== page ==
Thursday, February 14, 2008

Your Tax Dollars At Work

I never really finished my chat about footprints because of those pesky limitations on PocketMail, but in a nutshell, all of us hikers seem to spend a great deal of effort analyzing and learning from them.

Snap and Gretchen finally called it a night, and so did I.

They left early the next morning, a bitterly cold morning it was too. I was loathe to leave my warm sleeping bag, but eventually was forced to by my bladder.

The trail zipped past Lake Delancy, which was hoping with what seemed like hundreds of people with ATVs. Thank goodness I didn't end up their for the night! So that's where all those campers went!

Just before Penner Pond, a ribbon was tied across the trail. On it, someone had written yesterday's date and that the trail was closed due to prescribed burns.


Since it was dated yesterday, I assumed that meant it was safe to pass and I ducked under it.

There were small areas that had burned, but as far a fires went, I'm not sure they needed to close the trail for this one. There wasn't much that had burned.

I pushed on to the Rodman Reservoir.

This reservoir was the result of a failed public works project. Your tax dollars at work. =)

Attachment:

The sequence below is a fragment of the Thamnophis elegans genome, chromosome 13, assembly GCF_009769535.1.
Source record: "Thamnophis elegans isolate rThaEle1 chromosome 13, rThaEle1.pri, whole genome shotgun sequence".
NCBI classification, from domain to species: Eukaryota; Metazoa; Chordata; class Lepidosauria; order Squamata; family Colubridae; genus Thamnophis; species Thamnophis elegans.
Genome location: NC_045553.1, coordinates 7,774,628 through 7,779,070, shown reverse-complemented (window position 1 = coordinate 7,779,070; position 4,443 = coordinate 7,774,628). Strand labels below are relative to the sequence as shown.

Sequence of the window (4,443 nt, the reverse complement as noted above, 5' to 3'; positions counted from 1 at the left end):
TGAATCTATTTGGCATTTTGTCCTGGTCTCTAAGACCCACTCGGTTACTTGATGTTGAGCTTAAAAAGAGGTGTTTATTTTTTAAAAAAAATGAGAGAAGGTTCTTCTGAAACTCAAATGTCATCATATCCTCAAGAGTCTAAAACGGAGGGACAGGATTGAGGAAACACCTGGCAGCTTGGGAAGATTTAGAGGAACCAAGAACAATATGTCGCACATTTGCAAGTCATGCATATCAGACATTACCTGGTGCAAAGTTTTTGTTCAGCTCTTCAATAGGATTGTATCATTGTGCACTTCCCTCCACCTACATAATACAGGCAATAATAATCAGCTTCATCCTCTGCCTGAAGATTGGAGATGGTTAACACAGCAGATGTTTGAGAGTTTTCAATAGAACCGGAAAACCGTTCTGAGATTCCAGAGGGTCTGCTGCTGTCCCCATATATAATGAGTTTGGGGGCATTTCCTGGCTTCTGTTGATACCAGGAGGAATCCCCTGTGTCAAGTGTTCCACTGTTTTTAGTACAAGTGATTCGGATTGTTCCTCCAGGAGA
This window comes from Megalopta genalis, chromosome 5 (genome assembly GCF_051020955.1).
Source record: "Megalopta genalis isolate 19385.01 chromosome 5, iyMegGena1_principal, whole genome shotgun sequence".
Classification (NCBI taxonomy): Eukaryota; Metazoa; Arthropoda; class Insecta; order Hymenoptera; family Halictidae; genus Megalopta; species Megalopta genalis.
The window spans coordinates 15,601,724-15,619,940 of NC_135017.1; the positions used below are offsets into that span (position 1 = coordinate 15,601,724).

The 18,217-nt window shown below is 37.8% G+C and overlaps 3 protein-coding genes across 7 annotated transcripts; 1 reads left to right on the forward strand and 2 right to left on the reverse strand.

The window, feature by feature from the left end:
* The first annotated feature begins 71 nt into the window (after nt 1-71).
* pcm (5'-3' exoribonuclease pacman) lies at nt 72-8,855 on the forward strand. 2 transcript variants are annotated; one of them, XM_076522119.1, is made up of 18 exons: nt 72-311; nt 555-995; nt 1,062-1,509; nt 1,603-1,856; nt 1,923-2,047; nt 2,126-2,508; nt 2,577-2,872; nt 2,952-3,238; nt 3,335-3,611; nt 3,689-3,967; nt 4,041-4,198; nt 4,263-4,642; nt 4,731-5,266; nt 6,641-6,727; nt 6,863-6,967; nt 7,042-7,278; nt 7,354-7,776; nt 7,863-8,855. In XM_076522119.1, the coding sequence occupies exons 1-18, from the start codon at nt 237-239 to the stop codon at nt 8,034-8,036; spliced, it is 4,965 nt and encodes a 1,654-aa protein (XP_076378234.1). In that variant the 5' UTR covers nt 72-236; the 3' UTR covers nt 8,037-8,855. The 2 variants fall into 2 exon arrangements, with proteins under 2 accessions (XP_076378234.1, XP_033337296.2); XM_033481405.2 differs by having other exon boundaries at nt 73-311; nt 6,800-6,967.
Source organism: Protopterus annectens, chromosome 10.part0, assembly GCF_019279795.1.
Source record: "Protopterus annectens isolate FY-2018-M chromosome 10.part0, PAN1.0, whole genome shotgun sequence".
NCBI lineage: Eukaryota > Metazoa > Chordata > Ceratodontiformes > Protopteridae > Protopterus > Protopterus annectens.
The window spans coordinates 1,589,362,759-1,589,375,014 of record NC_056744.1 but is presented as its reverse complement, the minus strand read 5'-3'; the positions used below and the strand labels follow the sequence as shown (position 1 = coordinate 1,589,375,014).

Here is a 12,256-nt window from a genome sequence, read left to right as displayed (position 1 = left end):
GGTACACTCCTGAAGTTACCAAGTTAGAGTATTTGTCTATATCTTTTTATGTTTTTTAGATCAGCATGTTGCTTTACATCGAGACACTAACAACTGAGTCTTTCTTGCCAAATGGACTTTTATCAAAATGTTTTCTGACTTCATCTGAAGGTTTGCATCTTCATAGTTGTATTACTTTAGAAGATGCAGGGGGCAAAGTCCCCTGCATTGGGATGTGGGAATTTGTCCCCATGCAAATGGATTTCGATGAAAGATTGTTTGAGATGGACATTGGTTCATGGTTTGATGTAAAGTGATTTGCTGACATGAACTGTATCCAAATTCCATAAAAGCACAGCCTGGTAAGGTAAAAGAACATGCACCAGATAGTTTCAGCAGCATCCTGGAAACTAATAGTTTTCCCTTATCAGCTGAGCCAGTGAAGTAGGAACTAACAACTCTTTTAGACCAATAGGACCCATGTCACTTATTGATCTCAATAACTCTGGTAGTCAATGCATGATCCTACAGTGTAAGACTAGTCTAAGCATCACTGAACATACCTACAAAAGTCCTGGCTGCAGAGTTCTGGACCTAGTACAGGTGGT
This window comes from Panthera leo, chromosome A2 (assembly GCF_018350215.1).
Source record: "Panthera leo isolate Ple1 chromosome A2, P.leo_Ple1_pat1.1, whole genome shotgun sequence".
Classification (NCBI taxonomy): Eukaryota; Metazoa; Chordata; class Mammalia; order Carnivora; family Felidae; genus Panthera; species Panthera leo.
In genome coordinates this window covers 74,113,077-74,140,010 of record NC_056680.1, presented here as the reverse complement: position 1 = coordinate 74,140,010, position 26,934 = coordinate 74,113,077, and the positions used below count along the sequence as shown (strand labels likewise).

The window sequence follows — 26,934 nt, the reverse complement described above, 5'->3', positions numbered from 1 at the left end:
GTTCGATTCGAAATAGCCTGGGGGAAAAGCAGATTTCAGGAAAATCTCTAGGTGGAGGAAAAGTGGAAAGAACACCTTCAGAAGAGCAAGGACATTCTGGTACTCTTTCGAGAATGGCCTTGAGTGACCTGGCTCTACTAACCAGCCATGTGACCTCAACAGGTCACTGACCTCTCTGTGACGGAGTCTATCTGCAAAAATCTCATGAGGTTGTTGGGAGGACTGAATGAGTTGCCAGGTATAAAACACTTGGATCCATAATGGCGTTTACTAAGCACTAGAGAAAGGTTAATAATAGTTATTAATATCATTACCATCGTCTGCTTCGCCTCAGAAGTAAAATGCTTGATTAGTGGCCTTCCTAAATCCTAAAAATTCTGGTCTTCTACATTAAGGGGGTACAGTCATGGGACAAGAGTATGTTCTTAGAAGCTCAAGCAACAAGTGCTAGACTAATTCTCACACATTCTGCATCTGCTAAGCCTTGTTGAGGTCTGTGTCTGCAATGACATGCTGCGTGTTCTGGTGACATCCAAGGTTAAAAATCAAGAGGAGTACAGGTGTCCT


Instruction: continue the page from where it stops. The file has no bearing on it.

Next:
The idea was to build a canal across through North Florida so boats and barges could get from the Atlantic Ocean to the Gulf of Mexico without having to go around the entire state of Florida.

Talk of such a canal started in the early 1800s, but it wasn't until the Great Depression that work on it started. Get jobs for people, and benefit North Florida for decades to come.

Due to environmental or cost concerns or something, construction eventually stopped after just 3% of the project was completed.

But no, that wasn't the end of it. The US Army Corps of Engineers took another whack at it in the mid '60s. They spent millions of dollars, destroying swamps to create Rodman Reservoir and building canals and locks. Progress went much further this time, but once again, it was never completed.